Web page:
Developers solve problems no one have tried to solve before.
Trying to estimate how much time require to solve this problems is a guessing-game, is like gambling.
Gambling is risky, so estimates should be superconservative.
Like gambling, you think you are good, because sometimes you get it right.
But you are not, you are only lucky.
As a developer, even as a junior developer, you are responsible for the quality of the code, but our job is full of pitfalls.
We have to check performance, maintainability, security and many other subjects.
If the persons who asked you the estimate say that is too much, remember they asked you, and if they needed a different answer they shouldn't ask you in the first place.
If they need it in less time you can discuss the timing, of course, but the responsibility of failure is not all on you, at least is shared.
Moreover, clients/PM/Product owner/etc. not always need all your work in short time,
you don't need to demonstrate always how quick you can be. Speed of delivery is not the only metric that matter.
Exaggerate estimate help you to keep calm and experiment various design pattern.
If you think that they don't give you time to do unit tests, refactor, clean tech debt, remember that are you that say the estimates.
So when you give yourself the chance to have some extra-time, you can really improve your codebase, and deliver very high quality code.
Thirty minutes can be enough to make significant improvements.
What is a better time to refactor a feature that anyway will be tested? You decide. You have the power to find time to improve the code.
Inspiration for this article, other than personal experience, is this talk by Allen Holub, where he says that doing estimates is stupid and you should not do it. I agree with him, but I'm not a CSO (Chief of Something Officer), I'm a senior developer of a company where I don't have the option to don't give estimates.
I hope this article start a discussion and help me and some of you to better manage this itchy argument.
Top comments (15)
Better still, don't estimate - at all. I've learned over many years that it's almost always complete waste of time.
Totally agree, but most of the time you don't have the option.
That's what I used to think, but I started refusing to do it and never looked back.
If your manager ask you to do an estimate, or you work in a company where estimate have to be given. How can you refuse to do estimates?
By simply refusing, and explaining your reasoning. It's admittedly a little challenging at first, but it works out in the end (at least in my experience)
I am in that school of thought, actually is a well-established practice.
I have literraly mentioned this in the last paragraph :)
As a developer, I hate giving estimates. As a leader/manager, I need estimates to set expectations. What a conundrum!
I think dev estimates are best understood when prefixed with the acronym “S.W.A.G.”, ie “SWAG estimate” — or “Scientifically Wild A** Guess estimate”. This helps to set expectations that estimates aren’t contracts, they’re more like “guesstimates”… devs sometimes get better at estimating over time, but not always, and that’s okay imo.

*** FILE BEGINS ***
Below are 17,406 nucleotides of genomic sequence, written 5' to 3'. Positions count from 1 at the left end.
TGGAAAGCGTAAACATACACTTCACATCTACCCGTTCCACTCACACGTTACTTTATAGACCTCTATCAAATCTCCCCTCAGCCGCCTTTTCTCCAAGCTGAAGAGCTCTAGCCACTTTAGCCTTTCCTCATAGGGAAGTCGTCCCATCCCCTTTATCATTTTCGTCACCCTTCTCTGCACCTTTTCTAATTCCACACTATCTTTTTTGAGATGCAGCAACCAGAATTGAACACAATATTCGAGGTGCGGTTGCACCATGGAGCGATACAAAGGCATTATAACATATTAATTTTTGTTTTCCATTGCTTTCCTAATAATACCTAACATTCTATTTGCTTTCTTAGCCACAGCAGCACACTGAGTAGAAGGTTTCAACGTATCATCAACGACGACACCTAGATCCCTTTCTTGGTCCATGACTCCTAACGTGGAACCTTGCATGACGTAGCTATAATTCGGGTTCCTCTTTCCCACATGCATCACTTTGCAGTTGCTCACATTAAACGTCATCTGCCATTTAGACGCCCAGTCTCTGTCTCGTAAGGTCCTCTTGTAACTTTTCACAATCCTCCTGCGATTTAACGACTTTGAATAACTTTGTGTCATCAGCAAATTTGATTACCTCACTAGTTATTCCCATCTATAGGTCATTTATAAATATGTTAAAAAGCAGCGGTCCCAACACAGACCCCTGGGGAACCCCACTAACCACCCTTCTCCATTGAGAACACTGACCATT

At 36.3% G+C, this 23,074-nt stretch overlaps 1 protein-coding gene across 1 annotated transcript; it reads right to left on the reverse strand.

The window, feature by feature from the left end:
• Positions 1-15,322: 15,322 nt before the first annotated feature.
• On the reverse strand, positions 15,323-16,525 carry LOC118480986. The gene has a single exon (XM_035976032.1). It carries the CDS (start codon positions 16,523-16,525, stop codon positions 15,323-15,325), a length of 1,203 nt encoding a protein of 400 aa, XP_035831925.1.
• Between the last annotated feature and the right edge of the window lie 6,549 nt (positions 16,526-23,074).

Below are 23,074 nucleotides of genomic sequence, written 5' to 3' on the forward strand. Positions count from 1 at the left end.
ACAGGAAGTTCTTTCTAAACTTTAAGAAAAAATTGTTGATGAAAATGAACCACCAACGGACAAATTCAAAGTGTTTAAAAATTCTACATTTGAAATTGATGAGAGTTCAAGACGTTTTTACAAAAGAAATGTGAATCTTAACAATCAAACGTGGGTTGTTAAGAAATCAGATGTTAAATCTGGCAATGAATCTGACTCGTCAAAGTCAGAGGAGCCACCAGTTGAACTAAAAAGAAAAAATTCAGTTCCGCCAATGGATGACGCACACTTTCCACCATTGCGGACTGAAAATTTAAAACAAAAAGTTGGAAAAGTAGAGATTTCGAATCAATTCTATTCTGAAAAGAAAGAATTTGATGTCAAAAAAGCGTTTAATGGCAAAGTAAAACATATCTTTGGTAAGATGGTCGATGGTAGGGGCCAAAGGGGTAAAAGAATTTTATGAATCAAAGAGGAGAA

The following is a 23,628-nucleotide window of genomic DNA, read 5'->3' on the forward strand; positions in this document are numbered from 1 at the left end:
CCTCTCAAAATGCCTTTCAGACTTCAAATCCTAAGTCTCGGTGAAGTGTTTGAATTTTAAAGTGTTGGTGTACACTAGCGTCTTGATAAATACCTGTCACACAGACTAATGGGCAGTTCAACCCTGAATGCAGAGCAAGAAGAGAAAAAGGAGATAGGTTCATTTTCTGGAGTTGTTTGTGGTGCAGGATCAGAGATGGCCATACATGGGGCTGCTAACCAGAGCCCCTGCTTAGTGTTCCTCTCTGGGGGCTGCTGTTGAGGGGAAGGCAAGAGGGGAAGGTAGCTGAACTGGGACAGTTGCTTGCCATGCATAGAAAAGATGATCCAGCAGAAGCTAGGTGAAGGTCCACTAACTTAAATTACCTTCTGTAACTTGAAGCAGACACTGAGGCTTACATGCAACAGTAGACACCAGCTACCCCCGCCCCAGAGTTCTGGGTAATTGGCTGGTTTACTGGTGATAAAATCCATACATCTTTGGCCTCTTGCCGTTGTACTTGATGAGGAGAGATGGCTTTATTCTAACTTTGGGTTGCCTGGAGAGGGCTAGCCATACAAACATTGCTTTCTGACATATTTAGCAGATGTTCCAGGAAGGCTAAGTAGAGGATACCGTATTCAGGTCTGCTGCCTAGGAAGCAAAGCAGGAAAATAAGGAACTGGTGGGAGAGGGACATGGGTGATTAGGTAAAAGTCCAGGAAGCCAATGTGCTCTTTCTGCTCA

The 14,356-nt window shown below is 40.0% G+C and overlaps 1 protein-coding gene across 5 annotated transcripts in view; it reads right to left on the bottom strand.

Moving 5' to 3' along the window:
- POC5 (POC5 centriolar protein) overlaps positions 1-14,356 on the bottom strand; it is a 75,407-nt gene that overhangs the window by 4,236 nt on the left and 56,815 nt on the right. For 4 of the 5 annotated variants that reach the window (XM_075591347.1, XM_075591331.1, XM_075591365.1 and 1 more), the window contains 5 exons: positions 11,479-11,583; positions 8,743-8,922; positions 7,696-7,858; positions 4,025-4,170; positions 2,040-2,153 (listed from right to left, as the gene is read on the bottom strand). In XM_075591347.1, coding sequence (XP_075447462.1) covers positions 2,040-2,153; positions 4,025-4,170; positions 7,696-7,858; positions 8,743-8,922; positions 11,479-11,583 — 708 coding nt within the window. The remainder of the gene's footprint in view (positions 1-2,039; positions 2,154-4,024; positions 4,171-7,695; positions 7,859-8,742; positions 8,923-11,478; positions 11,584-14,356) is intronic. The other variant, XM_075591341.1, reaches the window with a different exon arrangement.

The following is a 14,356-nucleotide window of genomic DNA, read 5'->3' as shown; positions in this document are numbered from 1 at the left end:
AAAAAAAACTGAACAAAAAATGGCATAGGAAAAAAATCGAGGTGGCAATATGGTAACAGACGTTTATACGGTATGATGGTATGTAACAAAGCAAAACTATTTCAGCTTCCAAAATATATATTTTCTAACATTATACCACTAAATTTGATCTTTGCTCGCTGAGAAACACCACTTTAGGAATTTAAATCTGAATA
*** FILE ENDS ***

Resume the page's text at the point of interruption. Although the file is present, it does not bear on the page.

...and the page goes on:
SWAG estimate, ahahah!
I've twelve years of experience and still I feel I'm not good to estimate.
Estimations (I prefer Predictions as a word) are a problem when we violate the word's definition. Estimation is not a deadline or a promise. It's a prediction based on the data you have at that point. People, though, treat it like something written in stone.
Over-estimating may work, but it is a patch, not a solution. Based on my experience, the key is communication and here are some things that have worked:
Estimations are not easy, but it's a way to coordinate many things that don't have to do with Engineering work: product roadmap (a different conversation), Marketing collateral, Sales discussions etc. This requires some planning. Oh, and I don't know about you, but as an engineer, having a specific goal to deliver something has helped me focus on the things that matter most.
Disclaimer: What I mentioned can be achieved in a healthy environment without micromanagement. If people are having trouble with something that was "off" for hours or some days, you have a different problem.
I hope this helps. :)
My experience with estimations: At first, I used to try to impress people by saying I could complete tasks quickly, but that backfired a lot and made everything worse.
I would deliver projects late because of the unrealistic time-span I gave to myself.
Later, I realized that overestimating is the best approach. A lot of things can go wrong, especially if you are not experienced enough.
Additionally, the general time that goes into a project, such as asking for help, local testing, and the time your compiler takes to build the code to see changes, all add up to the estimation.
At best, if your estimation is too long, you might end up delivering before the date and making a better impression.
Thank you for your comment. Tricky question: Can you really know when you are experienced enough? ;)
Ahaha, well, I don't think we ever stop learning, to be honest !
But a baseline I would say is you really start understanding stuff probably at the 6 months mark, and then get to another level of understanding at the year mark.
Unfortunately not all contracts with clients are that long, so my final answer is: "I never really understand what I am doing" 😂
That was one of the first thing our teachers said many, many years ago in our early coding classes. Their rule of thumb was : "estimate then double it".
The original title of this article was "your estimate x 3" but maybe it was too cocky ;)